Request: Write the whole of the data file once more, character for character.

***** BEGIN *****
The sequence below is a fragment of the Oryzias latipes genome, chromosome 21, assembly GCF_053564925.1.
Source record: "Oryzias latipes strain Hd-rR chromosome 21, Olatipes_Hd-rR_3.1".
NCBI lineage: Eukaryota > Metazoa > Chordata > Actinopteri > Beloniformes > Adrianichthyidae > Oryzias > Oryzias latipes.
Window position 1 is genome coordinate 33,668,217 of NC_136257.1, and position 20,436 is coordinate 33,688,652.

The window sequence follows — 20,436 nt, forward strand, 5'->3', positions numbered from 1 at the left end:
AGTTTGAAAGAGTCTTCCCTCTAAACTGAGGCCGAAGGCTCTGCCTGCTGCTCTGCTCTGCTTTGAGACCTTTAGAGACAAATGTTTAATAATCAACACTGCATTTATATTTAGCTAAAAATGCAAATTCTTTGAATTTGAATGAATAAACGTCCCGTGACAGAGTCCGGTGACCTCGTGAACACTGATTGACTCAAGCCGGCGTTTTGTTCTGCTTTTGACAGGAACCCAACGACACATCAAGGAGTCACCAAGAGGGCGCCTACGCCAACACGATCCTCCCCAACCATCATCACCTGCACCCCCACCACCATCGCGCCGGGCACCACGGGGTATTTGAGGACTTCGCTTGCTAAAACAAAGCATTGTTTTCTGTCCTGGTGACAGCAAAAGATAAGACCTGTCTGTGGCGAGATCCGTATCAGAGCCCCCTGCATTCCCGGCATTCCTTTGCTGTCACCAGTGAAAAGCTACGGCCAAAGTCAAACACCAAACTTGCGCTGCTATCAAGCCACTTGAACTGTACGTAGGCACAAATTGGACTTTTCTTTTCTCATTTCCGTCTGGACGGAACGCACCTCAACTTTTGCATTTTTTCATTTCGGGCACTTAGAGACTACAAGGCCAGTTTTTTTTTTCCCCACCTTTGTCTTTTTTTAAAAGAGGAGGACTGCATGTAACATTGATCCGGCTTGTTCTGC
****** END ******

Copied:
The sequence below is a fragment of the Oryzias latipes genome, chromosome 21, assembly GCF_053564925.1.
Source record: "Oryzias latipes strain Hd-rR chromosome 21, Olatipes_Hd-rR_3.1".
NCBI lineage: Eukaryota > Metazoa > Chordata > Actinopteri > Beloniformes > Adrianichthyidae > Oryzias > Oryzias latipes.
Window position 1 is genome coordinate 33,668,217 of NC_136257.1, and position 20,436 is coordinate 33,688,652.

The window sequence follows — 20,436 nt, forward strand, 5'->3', positions numbered from 1 at the left end:
AGTTTGAAAGAGTCTTCCCTCTAAACTGAGGCCGAAGGCTCTGCCTGCTGCTCTGCTCTGCTTTGAGACCTTTAGAGACAAATGTTTAATAATCAACACTGCATTTATATTTAGCTAAAAATGCAAATTCTTTGAATTTGAATGAATAAACGTCCCGTGACAGAGTCCGGTGACCTCGTGAACACTGATTGACTCAAGCCGGCGTTTTGTTCTGCTTTTGACAGGAACCCAACGACACATCAAGGAGTCACCAAGAGGGCGCCTACGCCAACACGATCCTCCCCAACCATCATCACCTGCACCCCCACCACCATCGCGCCGGGCACCACGGGGTATTTGAGGACTTCGCTTGCTAAAACAAAGCATTGTTTTCTGTCCTGGTGACAGCAAAAGATAAGACCTGTCTGTGGCGAGATCCGTATCAGAGCCCCCTGCATTCCCGGCATTCCTTTGCTGTCACCAGTGAAAAGCTACGGCCAAAGTCAAACACCAAACTTGCGCTGCTATCAAGCCACTTGAACTGTACGTAGGCACAAATTGGACTTTTCTTTTCTCATTTCCGTCTGGACGGAACGCACCTCAACTTTTGCATTTTTTCATTTCGGGCACTTAGAGACTACAAGGCCAGTTTTTTTTTTCCCCACCTTTGTCTTTTTTTAAAAGAGGAGGACTGCATGTAACATTGATCCGGCTTGTTCTGC